The 1950s were marked by a post-World War II economic boom characterized by new cars, suburban houses, and a deluge of consumer goods. While many Americans were caught up in the prosperity imprinted on their souls by radio and television, other more sensitive citizens were frightened by the terrible trinity of communism, the dawn of the Cold War, and the A-bomb tests.

“Human beings construct meaning as spiders make webs. This is how we survive our primary evolutionary business.”
Catherine Bateson in Peripheral Visions

Asteroid City boasts director Wes Anderson’s usual blend of creative characters and colorful production values. The story, co-written by Anderson and Roman Coppola, takes place in 1955 in a desert town serving as the set for a theatrical production. There is a motor court, a diner, a huge crater made by an asteroid thousands of years ago, a gas station, and a ramp closed indefinitely, presumably because it ends in mid-air; occasionally we see the mushroom cloud of an atom bomb test in the distance.

Brian Cranston hosts a black-and-white television show being made of the play. The playwright (Edward Norton) and a director (Adrien Brody) seem to have rather fluid visions of the story.

“We must remind ourselves that, though our lives are small and our acts seem insignificant, we are generative elements of this universe, and we create meaning with each act that we perform or fail to perform.”
Kent Nerburn in Make Me an Instrument of Your Peace

The main characters arrive in Asteroid City for a Junior Stargazers’s Convention and an awards ceremony sponsored by the U.S. Military and Science Research and Experimental Division. Augie Steenbeck (Jason Schwartzman), a war photographer, has brought his three young daughters and son to the convention. Even though they are smart and sassy “brainiacs,” they are not equipped to deal with the surprise their father and grandfather (Tom Hanks) has for them. They and the other families settle into the motel where the manager (Steve Carell) sells tiny parcels of desert land through a vending machine.

Young people gathered for a convention in Asteroid City.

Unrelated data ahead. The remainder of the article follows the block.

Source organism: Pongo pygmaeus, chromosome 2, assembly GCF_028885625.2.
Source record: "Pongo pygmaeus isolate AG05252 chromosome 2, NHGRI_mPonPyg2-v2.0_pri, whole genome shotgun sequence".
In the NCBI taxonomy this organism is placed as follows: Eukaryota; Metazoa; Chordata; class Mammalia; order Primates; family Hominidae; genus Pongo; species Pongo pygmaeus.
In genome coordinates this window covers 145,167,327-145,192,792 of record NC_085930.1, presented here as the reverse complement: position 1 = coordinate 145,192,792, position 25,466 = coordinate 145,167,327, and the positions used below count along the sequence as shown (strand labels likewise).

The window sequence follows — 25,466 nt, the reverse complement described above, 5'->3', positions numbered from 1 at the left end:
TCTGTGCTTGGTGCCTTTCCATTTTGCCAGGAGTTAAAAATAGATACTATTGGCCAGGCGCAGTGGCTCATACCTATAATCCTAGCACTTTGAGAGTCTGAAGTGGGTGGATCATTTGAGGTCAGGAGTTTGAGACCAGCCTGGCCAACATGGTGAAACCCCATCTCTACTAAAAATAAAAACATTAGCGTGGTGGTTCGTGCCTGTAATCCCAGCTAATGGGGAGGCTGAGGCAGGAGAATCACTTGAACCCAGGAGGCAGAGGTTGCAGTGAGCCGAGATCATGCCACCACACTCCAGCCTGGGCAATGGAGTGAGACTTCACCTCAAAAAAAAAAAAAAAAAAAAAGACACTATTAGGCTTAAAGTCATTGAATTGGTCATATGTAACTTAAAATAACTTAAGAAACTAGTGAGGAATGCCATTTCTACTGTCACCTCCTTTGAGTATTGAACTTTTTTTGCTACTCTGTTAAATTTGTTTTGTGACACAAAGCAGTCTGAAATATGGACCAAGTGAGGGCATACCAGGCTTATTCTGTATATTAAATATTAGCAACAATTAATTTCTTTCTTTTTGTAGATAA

Also trying to unravel the mysteries of life are Midge Campbell (Scarlett Johnson) as a glamorous movie star, Maya Hawke as a busy teacher trying to control a group of schoolchildren visiting the tourist site, and Tilda Swinton as a perplexed scientist. Representing the establishment is a five-star general (Jeffrey Wright) who is to emcee the awards ceremony. Meanwhile Augie’s son (Jake Ryan) and Midge’s daughter (Grace Edwards) strike up a friendship and play word games with the other Stargazers.

Wes Anderson is known for creating distinctive environments and plucking his characters down in them to figure out what to do next and why. This story gets more complicated when a spaceship lands in the middle of the movie set and an extraterrestrial takes the town’s namesake asteroid. “I didn’t like the way the alien looked at us,” says Augie, “as if we are doomed.” Put under quarantine, they are now the center of worldwide attention!

Jason Schwartzman as Augie and Tom Hanks as his father-in-law

Also typical of Anderson’s films is the presence of a few cryptic lines that may just explain the movie – or maybe not. Here we are advised to “just keep telling the story” and “You can’t wake up if you don’t fall asleep,” lyrics from the song by Jarvis Cocker. That one reminds us of the spiritual lesson that it may be necessary to examine what has you stuck and going nowhere (i.e. asleep) before you can truly wake up and grow into a new life.

“Meaning does not come to us in finished form ready-made; it must be found, created, received, and constructed. We grow our way toward it.”
Ann Bedford Ulanov, American Jungian analyst